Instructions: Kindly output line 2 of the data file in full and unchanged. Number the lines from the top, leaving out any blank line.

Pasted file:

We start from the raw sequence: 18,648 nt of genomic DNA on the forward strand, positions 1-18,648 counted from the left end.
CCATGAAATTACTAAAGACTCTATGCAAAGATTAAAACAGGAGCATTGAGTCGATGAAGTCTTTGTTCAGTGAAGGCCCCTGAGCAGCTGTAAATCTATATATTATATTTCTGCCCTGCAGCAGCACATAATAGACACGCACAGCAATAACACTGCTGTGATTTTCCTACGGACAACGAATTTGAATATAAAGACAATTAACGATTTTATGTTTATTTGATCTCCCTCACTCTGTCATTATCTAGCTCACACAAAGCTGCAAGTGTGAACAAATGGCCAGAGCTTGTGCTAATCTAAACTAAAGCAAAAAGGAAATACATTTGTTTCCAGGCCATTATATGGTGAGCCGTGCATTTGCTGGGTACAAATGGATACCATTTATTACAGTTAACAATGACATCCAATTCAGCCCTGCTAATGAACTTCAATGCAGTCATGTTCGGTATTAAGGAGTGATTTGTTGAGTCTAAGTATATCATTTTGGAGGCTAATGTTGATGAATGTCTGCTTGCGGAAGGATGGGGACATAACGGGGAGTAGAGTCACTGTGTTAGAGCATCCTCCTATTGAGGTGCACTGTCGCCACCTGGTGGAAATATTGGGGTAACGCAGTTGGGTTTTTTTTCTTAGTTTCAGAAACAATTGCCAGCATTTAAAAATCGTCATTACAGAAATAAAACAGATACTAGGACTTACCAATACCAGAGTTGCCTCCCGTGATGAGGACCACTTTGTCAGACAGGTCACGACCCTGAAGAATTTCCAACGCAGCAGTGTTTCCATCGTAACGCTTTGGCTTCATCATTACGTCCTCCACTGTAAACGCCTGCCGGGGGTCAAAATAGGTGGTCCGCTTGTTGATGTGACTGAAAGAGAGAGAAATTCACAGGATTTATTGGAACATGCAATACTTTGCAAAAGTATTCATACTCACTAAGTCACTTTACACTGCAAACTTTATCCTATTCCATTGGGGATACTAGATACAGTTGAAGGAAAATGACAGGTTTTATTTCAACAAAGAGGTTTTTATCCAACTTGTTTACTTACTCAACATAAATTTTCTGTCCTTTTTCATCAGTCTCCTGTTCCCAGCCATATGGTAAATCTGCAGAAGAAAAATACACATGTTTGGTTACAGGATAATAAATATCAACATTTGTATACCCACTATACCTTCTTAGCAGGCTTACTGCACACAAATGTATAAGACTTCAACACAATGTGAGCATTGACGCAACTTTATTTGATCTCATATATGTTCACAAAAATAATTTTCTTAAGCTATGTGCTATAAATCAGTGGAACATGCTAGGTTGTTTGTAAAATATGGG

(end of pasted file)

CCATGAAATTACTAAAGACTCTATGCAAAGATTAAAACAGGAGCATTGAGTCGATGAAGTCTTTGTTCAGTGAAGGCCCCTGAGCAGCTGTAAATCTATATATTATATTTCTGCCCTGCAGCAGCACATAATAGACACGCACAGCAATAACACTGCTGTGATTTTCCTACGGACAACGAATTTGAATATAAAGACAATTAACGATTTTATGTTTATTTGATCTCCCTCACTCTGTCATTATCTAGCTCACACAAAGCTGCAAGTGTGAACAAATGGCCAGAGCTTGTGCTAATCTAAACTAAAGCAAAAAGGAAATACATTTGTTTCCAGGCCATTATATGGTGAGCCGTGCATTTGCTGGGTACAAATGGATACCATTTATTACAGTTAACAATGACATCCAATTCAGCCCTGCTAATGAACTTCAATGCAGTCATGTTCGGTATTAAGGAGTGATTTGTTGAGTCTAAGTATATCATTTTGGAGGCTAATGTTGATGAATGTCTGCTTGCGGAAGGATGGGGACATAACGGGGAGTAGAGTCACTGTGTTAGAGCATCCTCCTATTGAGGTGCACTGTCGCCACCTGGTGGAAATATTGGGGTAACGCAGTTGGGTTTTTTTTCTTAGTTTCAGAAACAATTGCCAGCATTTAAAAATCGTCATTACAGAAATAAAACAGATACTAGGACTTACCAATACCAGAGTTGCCTCCCGTGATGAGGACCACTTTGTCAGACAGGTCACGACCCTGAAGAATTTCCAACGCAGCAGTGTTTCCATCGTAACGCTTTGGCTTCATCATTACGTCCTCCACTGTAAACGCCTGCCGGGGGTCAAAATAGGTGGTCCGCTTGTTGATGTGACTGAAAGAGAGAGAAATTCACAGGATTTATTGGAACATGCAATACTTTGCAAAAGTATTCATACTCACTAAGTCACTTTACACTGCAAACTTTATCCTATTCCATTGGGGATACTAGATACAGTTGAAGGAAAATGACAGGTTTTATTTCAACAAAGAGGTTTTTATCCAACTTGTTTACTTACTCAACATAAATTTTCTGTCCTTTTTCATCAGTCTCCTGTTCCCAGCCATATGGTAAATCTGCAGAAGAAAAATACACATGTTTGGTTACAGGATAATAAATATCAACATTTGTATACCCACTATACCTTCTTAGCAGGCTTACTGCACACAAATGTATAAGACTTCAACACAATGTGAGCATTGACGCAACTTTATTTGATCTCATATATGTTCACAAAAATAATTTTCTTAAGCTATGTGCTATAAATCAGTGGAACATGCTAGGTTGTTTGTAAAATATGGG